PESHAWAR (Reuters) -- Pakistani Taliban have claimed responsibility for a suicide gun and bomb attack in the city of Lahore on May 27 that killed 24 people and wounded nearly 300.
The government said the attack in a high-security area where a police headquarters, emergency-services building, and a military-intelligence office are located, was revenge for an offensive against the Taliban in the Swat valley, northwest of Islamabad.
The army moved against the militants in the Swat region late last month after the Taliban had seized a district only 100 kilometers from the capital and a peace pact collapsed.
A militant commander loyal to Pakistani Taliban leader Baitullah Mehsud said the Lahore attack was to avenge the offensive in Swat.
"We have achieved our target. We were looking for this target for a long time. It was a reaction to the Swat operation," the commander, Hakimullah Mehsud, told Reuters by telephone from an undisclosed location.
Militant violence in nuclear-armed Pakistan has surged since mid-2007, with numerous attacks on the security forces, as well as on government and Western targets.
The violence and a perception the government was being distracted by political squabbling and failing to act to stop the Taliban had alarmed the United States and other Western allies.
Pakistan is vital for U.S. plans to defeat Al-Qaeda and cut support for the Afghan Taliban and the United States has been heartened by the Swat offensive and by public support for it.
"The response by the military so far has the support of the Pakistani people," White House national security adviser General James Jones said in Washington on May 27.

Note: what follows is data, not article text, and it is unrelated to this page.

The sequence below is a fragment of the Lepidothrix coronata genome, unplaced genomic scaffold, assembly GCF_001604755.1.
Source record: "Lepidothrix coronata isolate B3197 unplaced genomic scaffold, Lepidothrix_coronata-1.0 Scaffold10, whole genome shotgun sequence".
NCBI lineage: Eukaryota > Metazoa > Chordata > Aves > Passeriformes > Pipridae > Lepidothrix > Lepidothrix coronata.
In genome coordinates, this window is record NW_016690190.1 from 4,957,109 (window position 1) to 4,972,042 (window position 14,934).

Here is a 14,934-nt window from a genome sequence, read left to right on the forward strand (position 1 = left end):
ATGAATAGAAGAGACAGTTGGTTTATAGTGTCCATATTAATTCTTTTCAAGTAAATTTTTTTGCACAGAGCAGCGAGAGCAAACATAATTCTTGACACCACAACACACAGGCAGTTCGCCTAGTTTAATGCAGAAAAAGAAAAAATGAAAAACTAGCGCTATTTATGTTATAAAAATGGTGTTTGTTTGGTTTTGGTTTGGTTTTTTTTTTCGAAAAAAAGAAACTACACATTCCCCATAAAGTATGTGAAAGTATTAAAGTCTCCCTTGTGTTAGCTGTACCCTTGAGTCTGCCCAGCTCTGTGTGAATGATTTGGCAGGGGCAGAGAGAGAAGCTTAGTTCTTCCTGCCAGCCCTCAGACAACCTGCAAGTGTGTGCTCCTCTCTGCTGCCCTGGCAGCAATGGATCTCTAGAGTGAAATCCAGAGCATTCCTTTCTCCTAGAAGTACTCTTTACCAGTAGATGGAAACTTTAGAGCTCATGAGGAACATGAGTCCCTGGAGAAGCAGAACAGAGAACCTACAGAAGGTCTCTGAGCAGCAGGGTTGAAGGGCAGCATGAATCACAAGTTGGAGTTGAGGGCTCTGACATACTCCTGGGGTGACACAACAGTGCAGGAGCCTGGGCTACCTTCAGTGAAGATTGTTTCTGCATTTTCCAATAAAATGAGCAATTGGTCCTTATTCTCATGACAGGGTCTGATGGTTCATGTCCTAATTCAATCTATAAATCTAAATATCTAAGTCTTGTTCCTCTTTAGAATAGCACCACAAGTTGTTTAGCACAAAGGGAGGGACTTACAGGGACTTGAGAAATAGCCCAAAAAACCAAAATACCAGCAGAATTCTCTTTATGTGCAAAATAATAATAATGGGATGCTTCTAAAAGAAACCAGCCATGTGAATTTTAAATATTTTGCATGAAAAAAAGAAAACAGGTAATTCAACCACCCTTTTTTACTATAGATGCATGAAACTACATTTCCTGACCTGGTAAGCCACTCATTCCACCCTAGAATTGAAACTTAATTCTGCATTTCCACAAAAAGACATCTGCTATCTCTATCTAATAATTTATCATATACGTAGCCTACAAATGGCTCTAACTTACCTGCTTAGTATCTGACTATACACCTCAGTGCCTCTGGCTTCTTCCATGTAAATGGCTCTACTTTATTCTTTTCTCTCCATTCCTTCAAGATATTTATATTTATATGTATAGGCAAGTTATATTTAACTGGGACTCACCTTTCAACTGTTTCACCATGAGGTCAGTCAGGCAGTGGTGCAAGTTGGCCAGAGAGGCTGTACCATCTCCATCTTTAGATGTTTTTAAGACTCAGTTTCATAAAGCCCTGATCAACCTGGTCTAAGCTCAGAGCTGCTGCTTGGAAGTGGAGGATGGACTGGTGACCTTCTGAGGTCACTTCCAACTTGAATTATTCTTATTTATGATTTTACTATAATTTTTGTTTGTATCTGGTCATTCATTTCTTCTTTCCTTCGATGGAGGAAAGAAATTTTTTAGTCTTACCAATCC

"The government's popularity has shot up a little bit in the polls and that is going to have an effect in the border region between Afghanistan and Pakistan," he said.
But militant attacks in cities could undermine support for the offensive and Hakimullah Mehsud warned of more violence.
"We want the people of Lahore, Rawalpindi, Islamabad, and Multan to leave those cities as we plan major attacks against government facilities in coming days and weeks," he said.
The military released late on May 27 what it said was a tape of an intercepted telephone call between the Taliban spokesman in Swat, Muslim Khan, and an unidentified militant in which Khan urges revenge attacks.
"There's a need for them to strike soldiers in Punjab so that they can understand and feel pain," Khan says on the tape, broadcast on Pakistani television.
"Strikes should be carried out on their homes so their kids get killed and then they'll realise," he said.
The unidentified man said militants had been ordered to strike wherever they could.
The government has vowed to defeat the Taliban and on May 28 it published an offer of a reward of 5 million rupees ($60,000) for the capture, dead or alive, of the Taliban leader in Swat, Fazlullah, and smaller bounties for 20 of his comrades.
Authorities have warned that militants might launch attacks in retaliation for the offensive in Swat, where the military says about 1,100 militants and about 60 soldiers have been killed. There has been no independent confirmation of those estimates.
Soldiers had made progress in securing Swat's main town of Mingora, with a commander saying 70 percent of it had been cleared and the remainder would be secured in two or three days.
The offensive has sparked an exodus of 2.3 million people, according to provincial government figures, and the country faces a long-term humanitarian crisis which could also undermine public support for the fight against the Taliban.
But the securing of Mingora would raise the possibility of many of the displaced beginning to go home.
Interior Minister Rehman Malik said after the Lahore attack that the militants were on their last legs and getting desperate.
The car bomb brought down a government ambulance service building and damaged a nearby office of the military's main Inter-Services Intelligence (ISI) agency.
Two ISI officers and six other agency officials were among the dead and security officials said their office might have been the target.
Lahore is capital of Punjab, Pakistan's most populous and prosperous province. The country's second-biggest city is also traditionally home to top bureaucrats and senior military brass.
The city has seen several bomb attacks over the past couple of years, but it felt much safer than other parts of the country until March, when militants launched two brazen assaults.